These and other objects are attained in accordance with the present invention in which the refractory tubes are prepared by ceramic forming in a tube assembly hereinafter described. In this invention, a batch of refractory materials for the composition desired is prepared. The tube is formed from the batch in a mold lined with a particular fluid absorbent material. Thereafter, the formed tube is dried, the liner of the mold is removed in a manner characteristic of the present invention, and the resulting dried and strong tube, free from its mold liner and the remainder of the assembly, is fired to obtain the final product. In this general manner, the following advantages results: no strains are introduced into the tube as a consequence of removing the mold while the tube 3,123,886 Patented Mar. 10, 1%64 is wet; the bore and the sidewall thickness of the tube are characteristically uniform rather than uneven as heretofore; upon removal from the mold liner, warping does not occur because strength has been developed in the tube by drying that is accomplished prior to removal of the rigidly held mold liner and assembly; in view of the manner of removing the mold liner, tube-staining from fluxes that form upon fusion of the ash from the liner materials is not encountered. There result good tubes at a high rate of production and at moderate cost per unit.

The invention will be further described in conjunction with the attached drawings in which:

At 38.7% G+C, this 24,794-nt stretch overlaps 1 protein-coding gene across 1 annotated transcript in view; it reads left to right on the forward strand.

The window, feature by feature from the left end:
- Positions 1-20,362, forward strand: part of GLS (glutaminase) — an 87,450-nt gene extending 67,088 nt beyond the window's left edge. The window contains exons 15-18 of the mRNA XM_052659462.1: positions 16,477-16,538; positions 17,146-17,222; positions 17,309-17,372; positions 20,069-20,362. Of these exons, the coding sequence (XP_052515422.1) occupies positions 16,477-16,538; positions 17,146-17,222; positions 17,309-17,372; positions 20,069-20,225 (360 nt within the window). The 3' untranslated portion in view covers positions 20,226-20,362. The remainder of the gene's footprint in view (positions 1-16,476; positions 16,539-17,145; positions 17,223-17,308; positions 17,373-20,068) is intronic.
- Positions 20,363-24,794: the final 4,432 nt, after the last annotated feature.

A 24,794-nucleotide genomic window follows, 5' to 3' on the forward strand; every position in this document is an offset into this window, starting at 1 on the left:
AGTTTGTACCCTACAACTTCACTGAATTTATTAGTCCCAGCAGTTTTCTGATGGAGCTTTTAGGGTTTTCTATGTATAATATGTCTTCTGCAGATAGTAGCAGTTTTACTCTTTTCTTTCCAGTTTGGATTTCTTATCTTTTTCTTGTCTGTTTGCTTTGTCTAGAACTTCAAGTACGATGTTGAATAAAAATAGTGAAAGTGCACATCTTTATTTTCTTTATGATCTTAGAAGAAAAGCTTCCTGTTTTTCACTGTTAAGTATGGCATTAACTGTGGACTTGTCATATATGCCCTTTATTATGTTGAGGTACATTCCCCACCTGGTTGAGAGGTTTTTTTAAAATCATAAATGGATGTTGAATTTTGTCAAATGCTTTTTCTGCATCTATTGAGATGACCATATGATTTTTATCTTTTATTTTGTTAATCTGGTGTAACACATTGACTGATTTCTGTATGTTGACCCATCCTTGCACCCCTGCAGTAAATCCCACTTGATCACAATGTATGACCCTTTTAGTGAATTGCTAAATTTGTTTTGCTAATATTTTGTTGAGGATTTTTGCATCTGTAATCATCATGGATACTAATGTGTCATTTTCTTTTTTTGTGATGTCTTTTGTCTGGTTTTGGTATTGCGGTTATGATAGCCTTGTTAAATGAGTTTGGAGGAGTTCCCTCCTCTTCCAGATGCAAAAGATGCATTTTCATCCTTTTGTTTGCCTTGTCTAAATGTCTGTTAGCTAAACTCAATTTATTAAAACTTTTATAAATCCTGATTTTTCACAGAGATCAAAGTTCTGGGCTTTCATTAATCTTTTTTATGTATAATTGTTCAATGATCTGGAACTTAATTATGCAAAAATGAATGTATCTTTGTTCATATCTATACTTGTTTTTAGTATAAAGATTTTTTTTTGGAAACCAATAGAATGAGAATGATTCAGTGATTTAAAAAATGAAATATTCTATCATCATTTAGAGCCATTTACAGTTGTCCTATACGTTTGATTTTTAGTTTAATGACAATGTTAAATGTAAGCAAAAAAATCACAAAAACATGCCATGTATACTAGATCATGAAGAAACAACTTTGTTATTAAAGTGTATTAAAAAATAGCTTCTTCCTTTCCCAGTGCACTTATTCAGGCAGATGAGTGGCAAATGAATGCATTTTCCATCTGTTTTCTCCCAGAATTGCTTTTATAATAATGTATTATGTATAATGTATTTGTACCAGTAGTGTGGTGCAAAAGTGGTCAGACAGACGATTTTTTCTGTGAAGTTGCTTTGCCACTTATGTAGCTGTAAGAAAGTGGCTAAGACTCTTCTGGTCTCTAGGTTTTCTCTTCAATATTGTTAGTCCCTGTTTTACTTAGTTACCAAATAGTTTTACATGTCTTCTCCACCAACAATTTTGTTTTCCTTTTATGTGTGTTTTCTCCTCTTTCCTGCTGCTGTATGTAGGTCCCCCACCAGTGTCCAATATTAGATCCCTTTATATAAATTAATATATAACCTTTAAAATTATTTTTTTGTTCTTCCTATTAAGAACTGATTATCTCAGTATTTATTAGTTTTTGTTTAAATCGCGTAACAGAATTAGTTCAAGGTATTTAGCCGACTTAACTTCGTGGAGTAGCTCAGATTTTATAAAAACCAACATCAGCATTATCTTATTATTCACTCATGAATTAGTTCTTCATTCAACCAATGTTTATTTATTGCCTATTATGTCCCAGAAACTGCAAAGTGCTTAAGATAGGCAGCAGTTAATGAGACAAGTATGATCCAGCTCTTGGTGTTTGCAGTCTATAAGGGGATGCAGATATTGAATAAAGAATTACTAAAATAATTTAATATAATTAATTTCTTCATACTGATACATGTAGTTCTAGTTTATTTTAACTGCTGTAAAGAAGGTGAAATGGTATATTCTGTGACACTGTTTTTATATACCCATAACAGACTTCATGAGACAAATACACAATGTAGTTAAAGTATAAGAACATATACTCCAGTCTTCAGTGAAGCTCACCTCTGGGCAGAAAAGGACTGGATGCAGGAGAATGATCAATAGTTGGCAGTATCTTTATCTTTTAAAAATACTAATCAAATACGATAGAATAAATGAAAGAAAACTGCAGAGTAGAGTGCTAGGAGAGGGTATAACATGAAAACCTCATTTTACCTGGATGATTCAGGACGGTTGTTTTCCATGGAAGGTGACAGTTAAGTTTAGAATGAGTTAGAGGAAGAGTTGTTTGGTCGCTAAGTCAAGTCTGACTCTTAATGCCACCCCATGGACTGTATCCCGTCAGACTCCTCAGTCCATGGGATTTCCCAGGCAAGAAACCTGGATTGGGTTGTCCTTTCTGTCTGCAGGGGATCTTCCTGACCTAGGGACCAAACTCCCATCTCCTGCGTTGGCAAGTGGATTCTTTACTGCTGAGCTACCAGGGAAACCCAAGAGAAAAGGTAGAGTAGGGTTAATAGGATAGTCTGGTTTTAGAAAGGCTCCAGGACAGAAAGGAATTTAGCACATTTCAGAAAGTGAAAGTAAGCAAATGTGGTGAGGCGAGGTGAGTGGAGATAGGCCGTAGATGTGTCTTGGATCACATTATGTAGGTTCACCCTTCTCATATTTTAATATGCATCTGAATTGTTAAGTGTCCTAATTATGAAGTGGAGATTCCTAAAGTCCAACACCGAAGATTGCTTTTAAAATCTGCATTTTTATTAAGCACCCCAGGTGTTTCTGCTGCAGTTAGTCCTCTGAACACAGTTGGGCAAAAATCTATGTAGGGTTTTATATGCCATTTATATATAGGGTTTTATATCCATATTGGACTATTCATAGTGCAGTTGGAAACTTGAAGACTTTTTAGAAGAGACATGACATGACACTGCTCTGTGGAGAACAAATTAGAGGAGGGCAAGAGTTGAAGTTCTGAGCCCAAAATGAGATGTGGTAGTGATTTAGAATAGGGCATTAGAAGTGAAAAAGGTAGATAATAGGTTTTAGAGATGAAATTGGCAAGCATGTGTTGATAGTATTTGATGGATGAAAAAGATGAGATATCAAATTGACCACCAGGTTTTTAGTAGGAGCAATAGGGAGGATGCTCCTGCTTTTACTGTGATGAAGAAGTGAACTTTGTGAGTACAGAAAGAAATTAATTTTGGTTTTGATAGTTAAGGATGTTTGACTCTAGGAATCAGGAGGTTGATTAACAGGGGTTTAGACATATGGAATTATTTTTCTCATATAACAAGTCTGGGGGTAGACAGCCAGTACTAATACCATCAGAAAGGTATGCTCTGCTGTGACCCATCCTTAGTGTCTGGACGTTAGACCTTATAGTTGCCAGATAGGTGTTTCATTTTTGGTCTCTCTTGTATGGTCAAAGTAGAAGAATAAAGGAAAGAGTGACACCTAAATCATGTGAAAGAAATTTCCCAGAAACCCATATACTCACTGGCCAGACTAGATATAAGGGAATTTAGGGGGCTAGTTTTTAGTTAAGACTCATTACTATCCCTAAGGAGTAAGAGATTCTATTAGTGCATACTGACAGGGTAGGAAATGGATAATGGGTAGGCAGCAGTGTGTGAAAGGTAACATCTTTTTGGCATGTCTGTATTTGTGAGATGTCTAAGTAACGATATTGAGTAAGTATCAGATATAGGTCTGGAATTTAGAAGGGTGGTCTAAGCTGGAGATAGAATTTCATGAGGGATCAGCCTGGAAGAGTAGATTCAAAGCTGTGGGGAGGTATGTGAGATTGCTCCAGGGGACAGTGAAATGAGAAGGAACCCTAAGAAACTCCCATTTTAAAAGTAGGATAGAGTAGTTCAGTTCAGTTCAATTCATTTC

FIG. 1 is a top plan view of a mold assembly of the present invention;

FIG. 2 is a side elevation of the tube mold assembly of FIG. 1;

FIG. 3 is a sectional view of the mold assembly taken along line Ill-Ill of FIG. 1; and

FIG. 4 is a sectional View of the lower portion of a mold assembly taken along lines IV-IV of PEG. 2.

Referring now to the drawings, the mold assembly is supported on legs (see FIGS. 2 and 3) that may, but need not, be integral with a bottom plate 12. Other means of support can be used as well. The bottom plate 12 has a central bore 13 through it that snugly receives a metal cylinder 14, such as a pipe or the like. Metal cylinder i4 is preferably of a length substantially greater than that of the refractory tube to be formed so that portions of the cylinder can extend beyond the ends of the refractory tube, for reasons hereinafter developed.

Centrally about the metal cylinder 14 is a mold liner tube 29 that slip-fits over cylinder 14 so that little or no play exists. The exoosed surface of the mold liner tube 29 thereby constitutes the effective central Wall of the mold assembly. The mold liner tube it is supported at its lower end on the upper surface 21 of bottom plate 12 adjacent bore 13. The liner length as well as the length of the outer mold liner hereinafter described, determine the length of the tube being produced. Generally, the effective mold length is that which is great enough to permit shrinkage and cutting and trimming of the tube ends to adapt the resulting product to a particular application.